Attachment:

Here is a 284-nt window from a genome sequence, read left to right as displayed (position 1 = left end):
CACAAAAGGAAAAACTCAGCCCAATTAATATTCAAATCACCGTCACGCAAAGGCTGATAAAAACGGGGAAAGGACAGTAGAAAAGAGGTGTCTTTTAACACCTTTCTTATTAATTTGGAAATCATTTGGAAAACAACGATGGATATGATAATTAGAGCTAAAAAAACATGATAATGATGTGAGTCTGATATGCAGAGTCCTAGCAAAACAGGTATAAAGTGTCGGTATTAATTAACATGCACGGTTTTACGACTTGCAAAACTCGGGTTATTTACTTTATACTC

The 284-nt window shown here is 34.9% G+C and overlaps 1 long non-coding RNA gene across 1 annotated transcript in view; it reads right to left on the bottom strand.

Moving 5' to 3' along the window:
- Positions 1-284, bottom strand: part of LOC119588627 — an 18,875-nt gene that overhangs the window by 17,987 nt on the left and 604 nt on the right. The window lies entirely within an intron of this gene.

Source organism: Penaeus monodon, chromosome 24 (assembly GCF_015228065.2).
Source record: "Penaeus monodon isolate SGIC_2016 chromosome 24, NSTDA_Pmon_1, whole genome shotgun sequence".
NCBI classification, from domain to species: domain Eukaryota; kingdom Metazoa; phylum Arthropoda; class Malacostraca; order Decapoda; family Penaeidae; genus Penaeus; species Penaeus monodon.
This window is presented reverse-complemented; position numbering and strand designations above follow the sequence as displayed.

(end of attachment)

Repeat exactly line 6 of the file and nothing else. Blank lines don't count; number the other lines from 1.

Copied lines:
Source organism: Penaeus monodon, chromosome 24 (assembly GCF_015228065.2).